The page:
5 myths regarding the current refugee and migration crisis
By Pieter Cleppe
- Five myths regarding the current refugee and migration crisis
- The EU should consider the Australian approach on migration
- We need Africa to become an economic powerhouse
During the current refugee and migration crisis, a number of myths, often propagated to serve all kind of agendas, continue to hinder the search for solutions. Here is an attempt to debunk five of them.
1. “The solution is to force countries to take in refugees and spread them across Europe” ...
2. “The solution is to end Schengen or increase EU border controls” ...
3. “The solution is to get rid of the Dublin arrangement” ...
4. “The solution is to harmonise EU asylum policy” ...
5. “Welcoming more immigrants is a necessary tool to save Europe’s struggling welfare states” ...
So what’s the alternative?
Few would disagree with Irish rock star Bono, who said: “Aid is just a stopgap (…) Commerce [and] entrepreneurial capitalism take more people out of poverty than aid. We need Africa to become an economic powerhouse.” Also, closer cooperation with non-EU countries and perhaps the Australian approach can be part of the solution, as we have argued with Open Europe.
The question is whether we really should wait for such long term solutions to take effect. In the years to come, many will still be trying to make it to Europe, and should we blame them? Who would like to live in Syria, these days? It’s equally wrong to plainly dismiss concerns of European voters, who have witnessed on the ground that integrating large groups of people with a different cultural background is not without problems.
I have suggested myself to welcome refugees voluntarily in a “free haven” outside of the EU, where officials from richer countries would safeguard law and order to allow an economy to develop. Multinationals may prefer to host expensive production plants in these zones run by officials of countries with a high level of rule of law, rather than in unstable places like Ethiopia or Pakistan. Similar proposals have been made by US business man Jason Buzi, who wants to give refugees their own “Refugee Nation” and Egyptian businessman Naguib Sawiris, the 10th richest man in Africa, who has offered to buy an island off Italy or Greece in order to rehouse hundreds of thousands of refugees fleeing Syria and other conflicts.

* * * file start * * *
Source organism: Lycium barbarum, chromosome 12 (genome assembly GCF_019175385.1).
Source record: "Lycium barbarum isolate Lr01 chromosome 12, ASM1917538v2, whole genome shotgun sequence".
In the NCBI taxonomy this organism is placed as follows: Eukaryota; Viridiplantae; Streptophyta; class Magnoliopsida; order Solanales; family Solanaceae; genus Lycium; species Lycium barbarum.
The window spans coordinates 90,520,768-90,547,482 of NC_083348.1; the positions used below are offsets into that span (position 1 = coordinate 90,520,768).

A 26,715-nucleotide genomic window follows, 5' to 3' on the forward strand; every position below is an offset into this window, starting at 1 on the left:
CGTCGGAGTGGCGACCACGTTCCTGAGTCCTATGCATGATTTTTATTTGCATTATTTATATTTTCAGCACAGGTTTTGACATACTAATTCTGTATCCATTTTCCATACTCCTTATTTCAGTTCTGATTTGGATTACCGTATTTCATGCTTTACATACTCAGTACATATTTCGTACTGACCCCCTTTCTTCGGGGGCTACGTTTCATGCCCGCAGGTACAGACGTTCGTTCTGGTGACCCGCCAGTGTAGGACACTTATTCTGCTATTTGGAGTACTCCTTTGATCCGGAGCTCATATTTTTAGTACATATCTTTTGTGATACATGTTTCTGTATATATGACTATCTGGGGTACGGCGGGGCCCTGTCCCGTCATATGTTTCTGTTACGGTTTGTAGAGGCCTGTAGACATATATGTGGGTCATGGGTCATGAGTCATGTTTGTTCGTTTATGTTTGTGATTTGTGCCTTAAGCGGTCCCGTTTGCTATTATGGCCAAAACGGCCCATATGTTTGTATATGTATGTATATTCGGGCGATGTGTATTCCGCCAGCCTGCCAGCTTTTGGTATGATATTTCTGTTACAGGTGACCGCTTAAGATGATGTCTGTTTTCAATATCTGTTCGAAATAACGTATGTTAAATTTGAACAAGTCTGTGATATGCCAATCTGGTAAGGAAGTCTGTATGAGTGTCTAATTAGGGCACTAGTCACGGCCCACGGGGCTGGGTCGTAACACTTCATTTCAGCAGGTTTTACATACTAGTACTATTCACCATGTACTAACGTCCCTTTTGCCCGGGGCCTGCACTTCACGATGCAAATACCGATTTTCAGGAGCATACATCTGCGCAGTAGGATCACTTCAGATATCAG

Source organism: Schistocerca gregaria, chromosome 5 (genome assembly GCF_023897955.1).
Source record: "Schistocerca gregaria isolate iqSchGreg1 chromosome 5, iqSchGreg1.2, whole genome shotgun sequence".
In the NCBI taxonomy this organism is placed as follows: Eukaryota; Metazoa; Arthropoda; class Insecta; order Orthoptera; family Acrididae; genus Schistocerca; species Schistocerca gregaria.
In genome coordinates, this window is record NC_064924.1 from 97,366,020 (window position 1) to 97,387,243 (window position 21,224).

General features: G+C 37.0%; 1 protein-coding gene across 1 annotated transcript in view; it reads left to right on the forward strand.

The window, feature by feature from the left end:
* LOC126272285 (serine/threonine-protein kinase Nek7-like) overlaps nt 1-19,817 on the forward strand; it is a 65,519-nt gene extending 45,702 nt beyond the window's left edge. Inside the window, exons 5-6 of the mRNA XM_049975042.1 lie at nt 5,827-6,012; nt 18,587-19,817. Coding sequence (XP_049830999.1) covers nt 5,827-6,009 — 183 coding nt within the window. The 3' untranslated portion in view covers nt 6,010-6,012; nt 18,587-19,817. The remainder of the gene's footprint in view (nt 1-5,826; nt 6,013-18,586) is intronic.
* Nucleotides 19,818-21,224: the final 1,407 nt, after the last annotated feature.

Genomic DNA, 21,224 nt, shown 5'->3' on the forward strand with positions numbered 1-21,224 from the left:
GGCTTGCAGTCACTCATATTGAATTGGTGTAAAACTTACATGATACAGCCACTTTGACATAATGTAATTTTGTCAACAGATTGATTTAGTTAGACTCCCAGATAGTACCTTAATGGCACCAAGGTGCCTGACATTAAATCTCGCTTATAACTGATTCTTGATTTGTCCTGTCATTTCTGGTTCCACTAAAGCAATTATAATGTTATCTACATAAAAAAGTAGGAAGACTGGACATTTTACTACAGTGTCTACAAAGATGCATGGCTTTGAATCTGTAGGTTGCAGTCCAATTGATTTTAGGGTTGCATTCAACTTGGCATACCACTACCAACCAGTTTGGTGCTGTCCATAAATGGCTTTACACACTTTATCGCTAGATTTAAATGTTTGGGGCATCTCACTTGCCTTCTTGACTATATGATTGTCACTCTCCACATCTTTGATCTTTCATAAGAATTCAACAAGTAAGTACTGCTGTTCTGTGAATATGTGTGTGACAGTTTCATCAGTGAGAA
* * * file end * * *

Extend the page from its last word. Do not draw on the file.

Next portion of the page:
If you want to help refugees, but you can’t or don’t want to help them within Europe, you need to help them outside of Europe. An agreement with third countries would be necessary for this. Unrealistic? The EU is this year launching a pilot project to develop a number of “temporary” reception centers in Niger, while France and Germany support opening similar centres in Egypt, Turkey or Lebanon. Given that nothing is so permanent as a temporary government programme, the EU may as well send police and justice personnel to these nascent EU refugee camps, similar to what it did in Kosovo.
I don’t want to simply blame politicians for not coming up with more ambitious and effective solutions, given that this isn’t an ordinary crisis which is easy to solve. But precisely because of that, we need solutions which go beyond ordinary management and more of the same. At least Belgian centre-left daily De Morgen supports my proposal, writing that it “is an unexpected, unheard proposal. But awaiting peace and prosperity in the Middle East, this looks like it’s going to be a crisis which can only be dealt with in an unexpected, unheard-of manner.